Dinosaurs – now available in colour

Dinosaur toys - photo by greeblie on Flickr

Ok, not these exact colours...

Reconstructing the past is a difficult job, whether you’re trying to understand a civilisation that’s long gone, or an ecosystem that vanished before humans ever existed. It’s easy to imagine how things might have looked, but much harder to prove it. Luckily, the journal Nature has brought us some good news on this front. A group of palaeontologists have managed to bring a piece of the past to life, using fossils to reconstruct the colouring of a little dinosaur called Sinosauropteryx.

Think of dinosaurs and you’ll probably conjure up an image from the film Jurassic Park – big, scaly, green animals in a misty jungle. But although we can use fossil evidence to predict dinosaurs’ body shapes and even behaviour, their colours have so far been just guesswork.

Scientists now think that one group of dinosaurs, the theropods, were the ancestors of modern birds. This group includes some of the most famous dinosaur species like Velociraptor and T.Rex, and Sinosauropteryx, the star of this particular particular dramatic reconstruction.

It’s this evolutionary link between birds and dinosaurs that’s given us the chance to find out what Sinosauropteryx looked like – in colour. The new evidence comes not from fossilised dinosaur skin (which is only rarely preserved and then not in its original colours), but from feathers. The new fossils are from an area in northern China that has already proved to be a goldmine for palaeontologists. Other fossils found in this region have suggested, controversially, that some theropods had feathers – and Sinosauropteryx is no exception.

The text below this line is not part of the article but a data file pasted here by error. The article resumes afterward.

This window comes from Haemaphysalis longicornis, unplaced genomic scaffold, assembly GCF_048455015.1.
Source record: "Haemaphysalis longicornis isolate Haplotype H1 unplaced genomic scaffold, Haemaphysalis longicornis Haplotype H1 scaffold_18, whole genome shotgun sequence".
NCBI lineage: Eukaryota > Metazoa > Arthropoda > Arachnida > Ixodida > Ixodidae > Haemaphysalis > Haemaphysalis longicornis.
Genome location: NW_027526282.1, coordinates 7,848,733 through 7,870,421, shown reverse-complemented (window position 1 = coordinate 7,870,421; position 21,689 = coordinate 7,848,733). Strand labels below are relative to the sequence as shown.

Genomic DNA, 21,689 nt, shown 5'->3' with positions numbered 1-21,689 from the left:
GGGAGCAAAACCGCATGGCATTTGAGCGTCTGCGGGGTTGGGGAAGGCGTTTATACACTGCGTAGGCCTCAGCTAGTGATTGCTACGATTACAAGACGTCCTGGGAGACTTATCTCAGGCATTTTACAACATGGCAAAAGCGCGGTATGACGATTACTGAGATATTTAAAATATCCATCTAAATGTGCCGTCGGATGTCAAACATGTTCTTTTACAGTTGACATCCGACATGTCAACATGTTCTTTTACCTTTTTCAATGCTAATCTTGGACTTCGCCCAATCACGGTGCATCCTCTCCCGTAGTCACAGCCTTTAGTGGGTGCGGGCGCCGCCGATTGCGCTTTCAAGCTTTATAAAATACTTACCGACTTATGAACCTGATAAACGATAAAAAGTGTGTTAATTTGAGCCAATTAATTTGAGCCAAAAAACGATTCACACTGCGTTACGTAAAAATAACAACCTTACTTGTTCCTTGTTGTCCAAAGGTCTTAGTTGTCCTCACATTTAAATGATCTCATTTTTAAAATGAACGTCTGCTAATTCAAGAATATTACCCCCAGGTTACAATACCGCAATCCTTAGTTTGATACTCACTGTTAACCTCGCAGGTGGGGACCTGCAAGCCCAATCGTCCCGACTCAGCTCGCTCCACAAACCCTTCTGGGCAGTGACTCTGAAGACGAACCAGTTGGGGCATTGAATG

The fossil feathers are so well preserved that the tiny cell structures (melanosomes) that gave them their colour have survived for over 100 million years. And they can now be analysed to work out how the feathers would look if we could go back in time (or do some Jurassic Park-style cloning).

By comparing the shapes of the fossilised melanosomes to those in modern birds’ feathers, the scientists worked out that the turkey-sized Sinosauropteryx had a reddish-brown and white striped tail – perhaps for use in a mating ritual (although here we’re back to guesswork again). And just in case you’re not excited by the fact these scientists have shown us the colours of an animal that went extinct millions of years ago, you’ll be reassured to know they haven’t gone to all this trouble just for our aesthetic appreciation.

This kind of research helps palaeontologists to find out more about exactly how theropods and birds are related, and also to understand how and when feathers first evolved, and what they were for. The researchers argue that the discovery of the melanosomes proves that the fossils are of true feathers, something that hadn’t been certain before. Hopefully further studies will add more detail (and colour) to this picture.

Because science hasn’t given us a time machine yet, fossils are the only clues we have for reconstructing the enormous ‘tree of life’. This particular fossilised piece of the puzzle shows how a lot of luck (thank goodness those feathers made it this far) and skill can give us a colourful glimpse of the past.

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